While these early side effects happen to nearly all patients to a degree, the late effects are rarer and tend to be meaningful for a minority of patients. Speaking in broad terms, they are the consequence of scar tissue laid down after the inflammation goes away. In most cases, scar tissue inside the body is not so different than scar tissue after a cut on the skin: It is there, but it does not necessarily have any impact on a patient’s quality of life. In rarer cases, this scar tissue can be meaningful and cause pain or dysfunction of the organ where it is laid down. For this reason, patients schedule follow-up with their radiation doctors every few months after treatment. The goals of these appointments are to address these side effects (if they occur) and to assess whether the cancer is in remission or active.
One other adverse event worth noting is that some of the changes caused by radiotherapy in normal cells can snowball into a new cancer many years after the treatment, an association that is also true for many chemotherapies. Thankfully, the risk of these secondary cancers appearing is very low and, even if they occur, usually many years are required for the secondary cancer to appear. For instance, a recent epidemiological analysis of breast cancer suggested that if 100 patients who received radiation as part of their treatment lived for an additional 10 years after their treatment, then only 1 would experience a secondary cancer from radiotherapy (1). For the typical patient who is recommended to have radiotherapy to maximize their outcome, the clear and present danger of the current cancer carries much higher risks than the low possibility of a secondary cancer many years later.
Finally, some of my patients would ask about the different kinds of particles that are out there in the atomic and subatomic realms. Perhaps they have heard of these particles from their science classes or even on television commercials advertising a special form of radiotherapy. Indeed, it is impressive that oncologists have harnessed a number of particles for radiotherapy, including protons, neutrons, electrons, photons, and even something larger called an alpha particle, which consists of two protons and two neutrons stuck together. Each of these particles has its own features, advantages, and disadvantages – just like different bullets have different calibers, grooves, widths, and so on. However, the fundamental mechanism of cancer cell killing remains the same with all of these particles. They are all fast moving projectiles with which we shoot to kill cancer.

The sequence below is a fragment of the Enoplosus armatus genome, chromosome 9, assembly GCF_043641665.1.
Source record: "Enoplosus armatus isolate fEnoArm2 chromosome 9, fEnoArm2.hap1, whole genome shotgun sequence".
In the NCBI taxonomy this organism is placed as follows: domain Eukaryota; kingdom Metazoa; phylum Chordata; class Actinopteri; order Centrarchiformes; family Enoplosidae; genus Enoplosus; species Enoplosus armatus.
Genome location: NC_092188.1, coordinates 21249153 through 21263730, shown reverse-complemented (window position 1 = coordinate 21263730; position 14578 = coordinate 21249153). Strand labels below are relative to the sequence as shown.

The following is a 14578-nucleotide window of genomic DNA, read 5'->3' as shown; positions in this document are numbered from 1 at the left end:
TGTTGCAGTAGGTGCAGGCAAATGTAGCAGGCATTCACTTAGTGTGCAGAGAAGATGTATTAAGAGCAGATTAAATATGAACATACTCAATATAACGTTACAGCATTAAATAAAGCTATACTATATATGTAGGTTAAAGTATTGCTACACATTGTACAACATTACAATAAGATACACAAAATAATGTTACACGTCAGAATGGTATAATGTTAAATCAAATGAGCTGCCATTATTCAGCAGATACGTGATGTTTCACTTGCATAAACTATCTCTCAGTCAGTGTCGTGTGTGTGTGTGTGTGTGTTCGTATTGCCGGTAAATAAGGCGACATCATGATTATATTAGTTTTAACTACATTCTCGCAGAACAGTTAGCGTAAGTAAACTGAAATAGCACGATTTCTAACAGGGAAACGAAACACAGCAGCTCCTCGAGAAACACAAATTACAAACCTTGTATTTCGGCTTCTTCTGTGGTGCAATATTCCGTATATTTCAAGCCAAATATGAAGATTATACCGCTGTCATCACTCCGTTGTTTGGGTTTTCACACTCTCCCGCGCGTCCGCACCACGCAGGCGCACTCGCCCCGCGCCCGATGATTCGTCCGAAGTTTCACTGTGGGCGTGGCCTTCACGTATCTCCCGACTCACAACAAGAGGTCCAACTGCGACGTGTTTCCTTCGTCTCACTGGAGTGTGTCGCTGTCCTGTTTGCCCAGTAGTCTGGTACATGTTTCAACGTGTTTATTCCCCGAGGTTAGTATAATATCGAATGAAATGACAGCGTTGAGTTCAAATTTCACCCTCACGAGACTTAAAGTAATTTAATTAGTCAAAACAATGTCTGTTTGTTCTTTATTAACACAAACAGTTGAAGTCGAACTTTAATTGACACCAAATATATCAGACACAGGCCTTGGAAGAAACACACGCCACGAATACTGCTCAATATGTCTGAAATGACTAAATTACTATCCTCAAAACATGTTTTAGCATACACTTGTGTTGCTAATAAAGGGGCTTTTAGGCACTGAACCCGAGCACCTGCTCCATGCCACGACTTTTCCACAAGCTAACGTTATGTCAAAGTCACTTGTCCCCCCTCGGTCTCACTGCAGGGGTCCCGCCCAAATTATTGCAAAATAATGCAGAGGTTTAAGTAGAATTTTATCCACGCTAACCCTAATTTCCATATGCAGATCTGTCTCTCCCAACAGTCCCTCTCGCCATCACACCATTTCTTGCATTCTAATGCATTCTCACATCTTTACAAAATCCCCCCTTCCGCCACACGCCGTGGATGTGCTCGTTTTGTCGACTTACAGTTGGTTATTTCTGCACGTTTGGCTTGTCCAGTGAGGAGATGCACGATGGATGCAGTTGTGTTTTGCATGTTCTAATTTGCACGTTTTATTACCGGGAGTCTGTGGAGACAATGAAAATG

We have barely scratched the surface of radiotherapy, and so we will dig deeper on this topic in next month’s post. We will go into more depth on how doctors decide on things like the dose and number of sessions of radiotherapy. What I am especially excited about discussing is how radiotherapy and drug therapies – each powerful on its own — can work together to get outstanding outcomes. After all, Michael Jordan was also great on his own, but I’m not sure that six NBA championships would have happened without Scottie Pippen.
1. Burt, L. M., Ying, J., Poppe, M. M., Suneja, G., & Gaffney, D. K. (2017). Risk of secondary malignancies after radiation therapy for breast cancer: comprehensive results. The Breast, 35, 122-129.
*There is another form of therapeutic radiotherapy where radioactive chemicals are directly injected into the bloodstream, but this constitutes a fairly rare situation in the overall spectrum of radiation treatments for cancer.